2. Words, words, words! I love ’em. I also love “It’s A Book.” What a funny book it is! I know I’d love the other two, as well. I’ve encountered a couple of other “library” books (sounds odd, but you know what I mean) which I’ll be reviewing next week. We’re on the same wavelength, it seems.

  3. Patricia Tilton says:

    Oh, I love this post and the books you recommended. They all sound very original and fun. I was at the library today and meant to look up “Librarian on the Roof.” Will have to check out “It’s A Book” and “Miss Brooks Loves Words.”

    Tried again to follow you, but it pushes me to facebook. Would like to add the feature. Sigh 🙁

    Pat

    • Joanna says:

      These three you mention are books with a truly universal appeal and a great way to promote a love of books among small children.

      Sorry you are have such problems doing an email subscription, Pat. I do have some people following OK by email so not sure what it is 🙁

  4. Diane says:

    Love the books Joanna. I especially loved the Miss Brooks Loves Books and The Little Book. The Boy who Loved Words reminds me of the American Spelling Bea competition and when I have been fortunate to have seen some of that on tv, I am blown away by the words kids of today know how to spell, let alone pronounce or understand them.

  5. Lori D says:

    They all sound intriguing! I have got to find “It’s a Book”! If our library doesn’t have it, I am going to have to order it.

  6. Hi, Joanna, I left you an award on my blog — The Versatile Blogger Award. Stop by and pick it up.

  7. Love, love, LOVE the first two on your list, and will have to seek out the third.

    Have you ever read Oliver Jeffers’ The Incredible Book-Eating Boy? Another good one in this sub-genre.

  8. Susanna says:

    There are so many imaginative, talented writers out there and so many great books, aren’t there? 🙂

  9. How could I have missed this review! Drowning in stat updates and twitterisms! Haha. Lovelovelove this post. We have also done a book review of “It’s a Book” – through the generosity of Macmillan Children’s Publishing group who sent us an advanced review copy. You might want to check it out here: http://gatheringbooks.wordpress.com/2010/08/26/its-a-book-by-lane-smith-a-featurette/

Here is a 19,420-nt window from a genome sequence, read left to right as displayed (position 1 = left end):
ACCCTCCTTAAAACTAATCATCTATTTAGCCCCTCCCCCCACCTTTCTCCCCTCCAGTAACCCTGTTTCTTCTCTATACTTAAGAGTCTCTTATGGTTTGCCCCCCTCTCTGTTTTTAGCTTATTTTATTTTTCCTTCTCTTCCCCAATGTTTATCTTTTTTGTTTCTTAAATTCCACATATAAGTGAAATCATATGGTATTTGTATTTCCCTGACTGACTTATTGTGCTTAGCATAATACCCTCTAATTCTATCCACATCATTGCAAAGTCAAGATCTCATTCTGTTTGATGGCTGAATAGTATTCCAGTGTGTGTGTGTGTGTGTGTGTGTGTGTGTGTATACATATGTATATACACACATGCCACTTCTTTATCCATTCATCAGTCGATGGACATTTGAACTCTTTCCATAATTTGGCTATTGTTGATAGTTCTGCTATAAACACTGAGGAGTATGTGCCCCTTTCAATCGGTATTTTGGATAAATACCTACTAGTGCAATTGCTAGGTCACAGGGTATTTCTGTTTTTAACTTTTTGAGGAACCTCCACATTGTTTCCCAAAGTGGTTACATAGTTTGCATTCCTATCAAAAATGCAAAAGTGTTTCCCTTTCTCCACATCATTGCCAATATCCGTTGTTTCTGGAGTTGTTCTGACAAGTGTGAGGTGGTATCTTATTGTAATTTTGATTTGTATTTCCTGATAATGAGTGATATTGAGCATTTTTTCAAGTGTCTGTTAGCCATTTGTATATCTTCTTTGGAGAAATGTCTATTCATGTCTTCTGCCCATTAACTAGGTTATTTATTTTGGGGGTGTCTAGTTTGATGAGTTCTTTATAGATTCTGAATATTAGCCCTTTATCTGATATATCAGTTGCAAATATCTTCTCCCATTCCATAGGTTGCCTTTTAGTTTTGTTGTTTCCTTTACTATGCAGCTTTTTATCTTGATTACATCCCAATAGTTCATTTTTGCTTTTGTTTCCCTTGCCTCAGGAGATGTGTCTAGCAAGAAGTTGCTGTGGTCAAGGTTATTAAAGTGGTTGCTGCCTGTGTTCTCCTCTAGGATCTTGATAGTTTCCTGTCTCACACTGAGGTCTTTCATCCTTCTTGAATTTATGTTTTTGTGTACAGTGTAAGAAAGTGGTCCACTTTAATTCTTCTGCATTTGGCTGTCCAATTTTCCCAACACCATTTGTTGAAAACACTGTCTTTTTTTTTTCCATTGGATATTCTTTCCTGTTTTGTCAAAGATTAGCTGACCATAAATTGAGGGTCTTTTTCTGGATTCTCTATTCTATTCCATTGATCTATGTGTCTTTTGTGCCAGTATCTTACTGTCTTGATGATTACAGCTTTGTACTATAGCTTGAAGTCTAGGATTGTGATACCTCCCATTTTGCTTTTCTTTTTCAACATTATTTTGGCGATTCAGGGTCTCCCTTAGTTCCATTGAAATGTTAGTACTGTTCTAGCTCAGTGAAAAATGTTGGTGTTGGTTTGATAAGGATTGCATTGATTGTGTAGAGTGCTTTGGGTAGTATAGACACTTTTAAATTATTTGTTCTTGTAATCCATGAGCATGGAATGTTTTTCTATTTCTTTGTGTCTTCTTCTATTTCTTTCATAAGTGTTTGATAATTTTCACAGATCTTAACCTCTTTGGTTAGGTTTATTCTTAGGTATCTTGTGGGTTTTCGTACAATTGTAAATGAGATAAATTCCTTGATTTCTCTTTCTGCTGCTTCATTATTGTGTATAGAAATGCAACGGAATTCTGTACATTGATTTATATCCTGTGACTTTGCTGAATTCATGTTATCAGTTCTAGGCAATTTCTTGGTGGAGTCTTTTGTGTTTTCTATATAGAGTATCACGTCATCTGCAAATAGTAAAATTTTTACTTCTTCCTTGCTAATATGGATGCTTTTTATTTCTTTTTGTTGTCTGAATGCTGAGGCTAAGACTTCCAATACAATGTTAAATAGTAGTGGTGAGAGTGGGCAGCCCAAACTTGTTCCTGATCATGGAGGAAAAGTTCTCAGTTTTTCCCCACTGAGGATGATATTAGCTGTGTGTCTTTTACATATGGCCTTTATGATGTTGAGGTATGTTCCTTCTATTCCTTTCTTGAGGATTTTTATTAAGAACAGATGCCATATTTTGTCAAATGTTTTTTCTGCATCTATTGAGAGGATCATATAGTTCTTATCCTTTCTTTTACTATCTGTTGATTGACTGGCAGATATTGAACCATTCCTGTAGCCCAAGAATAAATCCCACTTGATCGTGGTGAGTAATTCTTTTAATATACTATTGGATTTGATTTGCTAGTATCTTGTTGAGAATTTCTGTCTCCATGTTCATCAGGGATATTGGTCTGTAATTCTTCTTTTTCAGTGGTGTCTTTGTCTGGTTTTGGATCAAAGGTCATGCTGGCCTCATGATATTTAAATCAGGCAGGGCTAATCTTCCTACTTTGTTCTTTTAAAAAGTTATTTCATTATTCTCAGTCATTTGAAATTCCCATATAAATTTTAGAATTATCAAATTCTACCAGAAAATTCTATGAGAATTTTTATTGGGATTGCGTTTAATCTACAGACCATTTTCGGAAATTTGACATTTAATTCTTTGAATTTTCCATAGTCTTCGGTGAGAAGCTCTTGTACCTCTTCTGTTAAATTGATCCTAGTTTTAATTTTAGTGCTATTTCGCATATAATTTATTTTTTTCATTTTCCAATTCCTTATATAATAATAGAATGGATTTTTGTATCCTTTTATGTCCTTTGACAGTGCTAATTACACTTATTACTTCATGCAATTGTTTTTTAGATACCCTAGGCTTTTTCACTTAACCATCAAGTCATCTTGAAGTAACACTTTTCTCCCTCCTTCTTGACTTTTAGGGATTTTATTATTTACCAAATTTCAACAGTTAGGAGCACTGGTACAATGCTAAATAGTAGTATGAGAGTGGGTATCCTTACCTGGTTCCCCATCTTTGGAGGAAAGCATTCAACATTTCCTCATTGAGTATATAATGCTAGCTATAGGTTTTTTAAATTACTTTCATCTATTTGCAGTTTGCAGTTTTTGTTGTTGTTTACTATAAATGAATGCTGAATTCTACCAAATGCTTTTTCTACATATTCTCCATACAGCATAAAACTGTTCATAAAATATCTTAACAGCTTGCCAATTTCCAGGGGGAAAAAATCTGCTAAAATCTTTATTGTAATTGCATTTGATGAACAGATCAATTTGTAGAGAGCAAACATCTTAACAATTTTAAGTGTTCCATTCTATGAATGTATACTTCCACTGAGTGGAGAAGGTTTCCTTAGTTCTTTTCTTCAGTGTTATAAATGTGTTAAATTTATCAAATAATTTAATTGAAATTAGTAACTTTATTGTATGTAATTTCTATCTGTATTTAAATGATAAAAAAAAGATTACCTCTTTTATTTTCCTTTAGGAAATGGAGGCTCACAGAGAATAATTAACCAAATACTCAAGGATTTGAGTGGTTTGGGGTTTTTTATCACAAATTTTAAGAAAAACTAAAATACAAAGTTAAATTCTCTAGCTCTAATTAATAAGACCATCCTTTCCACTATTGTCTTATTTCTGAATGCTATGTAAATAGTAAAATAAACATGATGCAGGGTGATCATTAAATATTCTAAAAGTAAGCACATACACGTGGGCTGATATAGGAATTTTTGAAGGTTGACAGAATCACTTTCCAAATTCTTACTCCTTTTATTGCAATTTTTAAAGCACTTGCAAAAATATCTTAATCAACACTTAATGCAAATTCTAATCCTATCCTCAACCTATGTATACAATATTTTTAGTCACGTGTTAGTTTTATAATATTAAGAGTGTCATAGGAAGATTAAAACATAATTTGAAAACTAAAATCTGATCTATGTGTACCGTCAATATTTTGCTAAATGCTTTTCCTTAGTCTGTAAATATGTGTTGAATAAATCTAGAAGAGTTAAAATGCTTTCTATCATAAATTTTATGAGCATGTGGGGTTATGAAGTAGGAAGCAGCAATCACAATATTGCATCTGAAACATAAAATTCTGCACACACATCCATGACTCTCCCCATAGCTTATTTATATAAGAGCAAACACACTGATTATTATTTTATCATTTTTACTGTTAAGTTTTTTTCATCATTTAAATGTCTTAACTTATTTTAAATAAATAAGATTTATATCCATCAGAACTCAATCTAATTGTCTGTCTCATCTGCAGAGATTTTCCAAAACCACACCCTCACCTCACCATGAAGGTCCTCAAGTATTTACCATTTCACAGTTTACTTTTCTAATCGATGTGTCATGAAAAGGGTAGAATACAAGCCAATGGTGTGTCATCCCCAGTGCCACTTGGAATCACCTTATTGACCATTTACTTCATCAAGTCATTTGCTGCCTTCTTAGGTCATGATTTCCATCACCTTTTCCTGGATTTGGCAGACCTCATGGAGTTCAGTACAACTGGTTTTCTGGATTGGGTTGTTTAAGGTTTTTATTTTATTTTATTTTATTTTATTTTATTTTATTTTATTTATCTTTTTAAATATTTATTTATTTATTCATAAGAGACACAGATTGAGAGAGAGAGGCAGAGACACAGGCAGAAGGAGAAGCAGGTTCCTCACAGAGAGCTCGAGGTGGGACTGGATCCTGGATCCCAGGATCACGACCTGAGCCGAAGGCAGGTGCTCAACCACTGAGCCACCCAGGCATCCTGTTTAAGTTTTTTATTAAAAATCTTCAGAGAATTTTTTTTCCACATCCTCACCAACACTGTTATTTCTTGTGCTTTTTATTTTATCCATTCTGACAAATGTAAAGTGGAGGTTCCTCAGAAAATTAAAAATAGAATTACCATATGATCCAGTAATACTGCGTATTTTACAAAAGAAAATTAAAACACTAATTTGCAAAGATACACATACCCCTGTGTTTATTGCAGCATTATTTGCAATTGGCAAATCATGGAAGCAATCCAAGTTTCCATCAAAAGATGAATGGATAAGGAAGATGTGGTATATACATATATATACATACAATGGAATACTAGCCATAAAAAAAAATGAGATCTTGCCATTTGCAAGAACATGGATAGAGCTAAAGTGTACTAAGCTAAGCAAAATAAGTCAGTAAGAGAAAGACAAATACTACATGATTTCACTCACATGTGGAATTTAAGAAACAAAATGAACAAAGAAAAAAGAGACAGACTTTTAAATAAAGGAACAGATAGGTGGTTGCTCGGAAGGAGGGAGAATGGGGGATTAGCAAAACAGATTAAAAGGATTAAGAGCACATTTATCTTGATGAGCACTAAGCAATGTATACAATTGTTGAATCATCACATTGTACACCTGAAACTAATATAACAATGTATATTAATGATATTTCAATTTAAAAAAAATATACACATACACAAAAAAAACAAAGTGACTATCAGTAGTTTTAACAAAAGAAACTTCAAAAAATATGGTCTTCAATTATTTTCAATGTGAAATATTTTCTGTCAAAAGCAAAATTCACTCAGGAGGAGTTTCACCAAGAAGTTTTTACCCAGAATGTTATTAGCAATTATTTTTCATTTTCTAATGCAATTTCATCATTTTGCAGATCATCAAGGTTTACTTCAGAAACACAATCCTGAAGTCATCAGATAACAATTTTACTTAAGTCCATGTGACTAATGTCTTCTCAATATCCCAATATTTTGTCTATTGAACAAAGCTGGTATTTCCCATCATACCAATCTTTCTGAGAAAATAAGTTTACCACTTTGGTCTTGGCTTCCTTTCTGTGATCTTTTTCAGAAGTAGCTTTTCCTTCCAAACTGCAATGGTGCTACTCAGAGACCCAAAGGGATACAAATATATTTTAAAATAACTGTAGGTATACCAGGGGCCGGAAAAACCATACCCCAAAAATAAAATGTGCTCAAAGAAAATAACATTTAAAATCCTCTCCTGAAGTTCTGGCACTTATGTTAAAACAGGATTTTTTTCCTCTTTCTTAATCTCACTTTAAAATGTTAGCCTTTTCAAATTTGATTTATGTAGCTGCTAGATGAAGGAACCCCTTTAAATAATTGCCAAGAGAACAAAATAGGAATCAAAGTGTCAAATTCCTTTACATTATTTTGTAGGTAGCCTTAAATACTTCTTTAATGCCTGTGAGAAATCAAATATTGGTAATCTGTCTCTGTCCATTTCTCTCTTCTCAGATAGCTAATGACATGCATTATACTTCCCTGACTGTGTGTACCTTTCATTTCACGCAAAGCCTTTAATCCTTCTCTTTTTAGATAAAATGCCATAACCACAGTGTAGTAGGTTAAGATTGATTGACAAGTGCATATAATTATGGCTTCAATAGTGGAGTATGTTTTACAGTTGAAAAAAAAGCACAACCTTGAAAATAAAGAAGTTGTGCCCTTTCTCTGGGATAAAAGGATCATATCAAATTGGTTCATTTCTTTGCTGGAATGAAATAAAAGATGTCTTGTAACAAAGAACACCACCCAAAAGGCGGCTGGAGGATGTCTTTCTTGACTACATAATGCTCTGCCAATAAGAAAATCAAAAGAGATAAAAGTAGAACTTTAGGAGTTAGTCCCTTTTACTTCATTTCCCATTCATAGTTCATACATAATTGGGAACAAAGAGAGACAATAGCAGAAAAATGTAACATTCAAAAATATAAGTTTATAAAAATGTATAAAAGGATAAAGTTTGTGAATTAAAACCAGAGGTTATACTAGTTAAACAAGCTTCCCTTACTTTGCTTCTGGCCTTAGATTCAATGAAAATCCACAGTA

I am intrigued though by the third book you just featured ‘The Boy who loved words’ – I am hoping we have a copy of that in our community libraries here – oops, just checked online! We have it! Yay. Will borrow this Sunday. 😉

    • Joanna says:

      Oh, Myra, I loved Fats’ extensive review of ‘It’s a Book’…. it pack’s such a witty punch and super message in so few words! The third book is truly in contrast to the modern subject matter and artistic style of ‘It’s a Book’. ‘The Boy who loved Words’ has an intentionally old-fashioned and whimsical feel about it. It’s style and vocabulary will leave some indifferent and have some raving, I believe.

  10. Great post! Thanks for the book recommendations! I am always looking for new books to read. Love the reviews!

  11. Thank you for these reviews! I really like the colorful covers of the books!

  12. Lori D says:

    Our library had it. I read it just by myself this morning while putting away our books- what a hoot! My kids are not that tech savvy, so they may not quite get it, but I love it! 🙂